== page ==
"Now the Otters alone are sending 74, the largest delegation of any rowing club, and there'll be about 10 or 15 more rowers representing Britain on top of that. We'll also have a few of our Supp-Otters there - that's our name for our loyal supporters who cheer us on!
"We have to come back with at least one medal, because it's going to be really embarrassing if we send the largest delegation and come back with nothing!"
An Otters women's eight will compete, and Warwick hopes to see female representation increase in the coming years.
"The club is still 95% male, but we're trying to change that - it's not an issue that's specific to the Otters," he says. "We were set up as a gay rowing club - it'll just take a little time. We've got a lot of mums now, and they'll start bringing more women in."
Warwick, who also serves as the Otters' social captain, feels Paris will be a milestone in the club's history. "A year ago, we probably wouldn't have been ready to do it as a club. There's been so much planning and training gone into this over the last 12 months.
"One day, when we get our own clubhouse, there's going to be photos in there of us outside the Eiffel Tower. It'll be a pinnacle moment in our rowing journey, and something we'll never forget."
Leviathen Hendricks, Officer of International Development at the Federation of Gay Games
Through the hard work of Leviathen, his Federation of Gay Games colleagues and also the Paris 2018 host team, the 91 countries represented by athletes at this year's event will mark a significant rise from the previous editions at Cologne and Cleveland. "It's a record breaker, which is really rewarding - it shows our mission is having an influence around the world," he says.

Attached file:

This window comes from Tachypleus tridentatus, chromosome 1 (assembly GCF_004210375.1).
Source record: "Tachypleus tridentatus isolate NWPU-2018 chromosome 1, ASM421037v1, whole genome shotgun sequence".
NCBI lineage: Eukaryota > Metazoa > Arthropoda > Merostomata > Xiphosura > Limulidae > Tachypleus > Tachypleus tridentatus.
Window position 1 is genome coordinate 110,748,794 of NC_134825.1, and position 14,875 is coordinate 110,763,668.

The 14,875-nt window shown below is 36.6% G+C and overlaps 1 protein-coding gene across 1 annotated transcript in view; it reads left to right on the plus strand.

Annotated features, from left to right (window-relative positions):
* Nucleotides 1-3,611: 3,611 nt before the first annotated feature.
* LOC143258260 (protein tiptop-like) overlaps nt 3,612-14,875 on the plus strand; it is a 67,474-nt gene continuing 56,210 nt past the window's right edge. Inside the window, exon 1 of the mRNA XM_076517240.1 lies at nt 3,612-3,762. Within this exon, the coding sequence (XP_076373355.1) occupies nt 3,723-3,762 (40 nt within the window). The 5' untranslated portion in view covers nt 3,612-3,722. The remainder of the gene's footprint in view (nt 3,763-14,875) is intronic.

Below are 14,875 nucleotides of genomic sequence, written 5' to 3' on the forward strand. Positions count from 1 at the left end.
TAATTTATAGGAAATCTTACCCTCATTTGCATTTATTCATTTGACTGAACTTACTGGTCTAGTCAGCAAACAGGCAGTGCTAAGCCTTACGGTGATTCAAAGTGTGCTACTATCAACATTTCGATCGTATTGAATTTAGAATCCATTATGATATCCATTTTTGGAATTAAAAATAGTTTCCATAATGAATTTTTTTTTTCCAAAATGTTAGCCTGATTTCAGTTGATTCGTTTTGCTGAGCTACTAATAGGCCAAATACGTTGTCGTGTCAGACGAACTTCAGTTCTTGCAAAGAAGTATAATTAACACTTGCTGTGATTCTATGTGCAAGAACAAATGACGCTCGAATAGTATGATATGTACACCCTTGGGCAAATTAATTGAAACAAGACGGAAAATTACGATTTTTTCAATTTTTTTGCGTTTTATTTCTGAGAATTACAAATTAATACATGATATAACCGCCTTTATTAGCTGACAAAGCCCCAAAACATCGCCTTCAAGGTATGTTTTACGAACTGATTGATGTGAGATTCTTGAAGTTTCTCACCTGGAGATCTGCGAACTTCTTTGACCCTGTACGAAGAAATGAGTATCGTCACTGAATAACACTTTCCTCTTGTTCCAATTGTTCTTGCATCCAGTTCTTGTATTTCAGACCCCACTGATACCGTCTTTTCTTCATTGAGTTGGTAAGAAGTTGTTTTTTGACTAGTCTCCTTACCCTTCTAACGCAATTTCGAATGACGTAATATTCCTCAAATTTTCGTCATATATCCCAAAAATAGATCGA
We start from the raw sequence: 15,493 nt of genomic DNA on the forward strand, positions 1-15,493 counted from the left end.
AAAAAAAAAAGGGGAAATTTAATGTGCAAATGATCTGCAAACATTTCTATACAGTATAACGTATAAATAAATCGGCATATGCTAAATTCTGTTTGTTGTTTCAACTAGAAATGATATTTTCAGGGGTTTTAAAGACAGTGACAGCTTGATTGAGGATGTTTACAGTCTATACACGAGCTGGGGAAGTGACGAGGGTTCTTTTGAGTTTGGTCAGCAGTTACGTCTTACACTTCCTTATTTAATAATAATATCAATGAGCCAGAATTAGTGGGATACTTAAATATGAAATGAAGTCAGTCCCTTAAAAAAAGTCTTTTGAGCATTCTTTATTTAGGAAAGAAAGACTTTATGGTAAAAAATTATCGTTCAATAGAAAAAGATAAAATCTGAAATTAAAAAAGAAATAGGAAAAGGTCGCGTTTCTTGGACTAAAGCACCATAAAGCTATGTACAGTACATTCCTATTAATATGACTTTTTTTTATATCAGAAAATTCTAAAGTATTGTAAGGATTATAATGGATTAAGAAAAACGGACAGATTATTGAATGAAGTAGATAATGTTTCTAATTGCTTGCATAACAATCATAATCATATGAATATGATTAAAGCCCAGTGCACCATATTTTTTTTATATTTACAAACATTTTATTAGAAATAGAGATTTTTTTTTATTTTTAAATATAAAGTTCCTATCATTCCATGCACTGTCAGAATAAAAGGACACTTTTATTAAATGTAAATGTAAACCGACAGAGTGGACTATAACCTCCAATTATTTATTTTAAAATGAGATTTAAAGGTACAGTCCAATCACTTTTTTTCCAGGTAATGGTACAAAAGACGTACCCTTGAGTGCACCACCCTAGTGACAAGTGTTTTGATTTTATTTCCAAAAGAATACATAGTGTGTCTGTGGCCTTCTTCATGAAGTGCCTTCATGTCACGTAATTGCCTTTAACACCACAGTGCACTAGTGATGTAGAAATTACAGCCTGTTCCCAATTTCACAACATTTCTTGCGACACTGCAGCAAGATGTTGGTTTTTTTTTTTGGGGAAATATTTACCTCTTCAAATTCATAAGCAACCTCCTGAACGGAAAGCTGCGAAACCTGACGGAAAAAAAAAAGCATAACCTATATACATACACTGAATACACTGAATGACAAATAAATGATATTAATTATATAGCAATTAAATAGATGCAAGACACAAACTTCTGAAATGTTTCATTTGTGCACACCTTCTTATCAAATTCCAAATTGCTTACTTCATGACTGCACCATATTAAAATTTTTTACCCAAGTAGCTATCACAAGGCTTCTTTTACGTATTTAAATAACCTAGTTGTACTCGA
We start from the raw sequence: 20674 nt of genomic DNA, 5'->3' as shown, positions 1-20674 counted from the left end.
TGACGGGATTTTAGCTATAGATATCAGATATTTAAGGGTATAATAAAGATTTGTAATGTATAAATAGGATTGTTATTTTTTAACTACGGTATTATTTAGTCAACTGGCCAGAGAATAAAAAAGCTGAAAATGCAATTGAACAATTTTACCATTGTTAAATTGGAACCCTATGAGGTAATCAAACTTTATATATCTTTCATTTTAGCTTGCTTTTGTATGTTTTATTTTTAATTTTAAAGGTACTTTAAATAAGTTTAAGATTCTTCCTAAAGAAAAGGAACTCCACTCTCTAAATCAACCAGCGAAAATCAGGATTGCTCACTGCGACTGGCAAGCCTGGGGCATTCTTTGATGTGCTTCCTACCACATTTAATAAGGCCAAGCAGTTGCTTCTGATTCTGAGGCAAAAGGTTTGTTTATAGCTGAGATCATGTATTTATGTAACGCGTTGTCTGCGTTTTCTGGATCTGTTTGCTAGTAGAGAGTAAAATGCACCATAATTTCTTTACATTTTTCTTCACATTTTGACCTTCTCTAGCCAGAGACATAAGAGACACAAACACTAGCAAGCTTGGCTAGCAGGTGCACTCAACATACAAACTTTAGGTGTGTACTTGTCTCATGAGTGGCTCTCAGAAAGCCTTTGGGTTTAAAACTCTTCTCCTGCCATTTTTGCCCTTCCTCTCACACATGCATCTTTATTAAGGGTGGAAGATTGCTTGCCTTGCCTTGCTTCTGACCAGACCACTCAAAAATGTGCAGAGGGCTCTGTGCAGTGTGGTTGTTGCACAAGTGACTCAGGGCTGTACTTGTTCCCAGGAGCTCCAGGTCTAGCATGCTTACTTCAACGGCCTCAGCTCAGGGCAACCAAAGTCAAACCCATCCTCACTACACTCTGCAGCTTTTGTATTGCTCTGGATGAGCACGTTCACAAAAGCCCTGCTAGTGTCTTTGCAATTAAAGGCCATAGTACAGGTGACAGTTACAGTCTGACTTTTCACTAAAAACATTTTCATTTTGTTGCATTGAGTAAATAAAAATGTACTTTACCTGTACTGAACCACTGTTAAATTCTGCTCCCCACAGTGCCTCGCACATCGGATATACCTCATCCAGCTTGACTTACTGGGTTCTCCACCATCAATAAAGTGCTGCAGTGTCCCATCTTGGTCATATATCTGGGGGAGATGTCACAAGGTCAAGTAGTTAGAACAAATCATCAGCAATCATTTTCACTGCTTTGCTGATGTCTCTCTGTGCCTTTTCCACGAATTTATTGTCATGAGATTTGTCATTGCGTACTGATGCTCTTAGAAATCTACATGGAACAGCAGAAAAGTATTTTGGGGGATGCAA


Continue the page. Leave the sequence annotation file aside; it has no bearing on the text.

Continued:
"We have women from Jamaica and Korea coming to compete, a few people from Bangladesh, there's a sizeable delegation from Taiwan, plus the Philippines and Indonesia… the list goes on!"
Having played football at Cologne 2010 as part of a team put together by The Justin Campaign, which would later evolve into Football v Homophobia ("we got to play in pink kit, which was always my dream!"), Leviathen will put his boots back on in Paris to assist his London club, East End Phoenix FC. He recalls the opening ceremony in the German city eight years ago as being "overwhelming… just to look around and see thousands of people from around the world, and then meet so many through the week.
"One of my favourite memories from Cologne was one day, hearing this huge shouting and yelling from the pitch next to us, and it was players from Argentina who were celebrating - they'd just received news that equal marriage had been passed back home, at that very hour. That was a cool experience to witness."
Progress in Asia, with the 2022 Gay Games heading to Hong Kong, is of great importance to Leviathen's work with the Federation. As an autonomous territory, Hong Kong's delegation comprises 50 athletes while its next-door neighbour, with whom it enjoys a complex relationship, is now better represented too. "In Cleveland, we had one participant from China," he adds. "This time, there's over 60 people registered from China.
"LGBT movements in Asia are now at a phase where the West has been previously, so for the Gay Games to be of service in terms of the self-respect and confidence of Asian LGBT people is something I'm hugely proud of.
"They say that about two-thirds of the world's population are within a four-hour flight from Hong Kong, so I'm really excited about the opportunities that the 2022 Gay Games presents."
The 10th Gay Games begins in Paris on Saturday and runs until Sunday, August 12.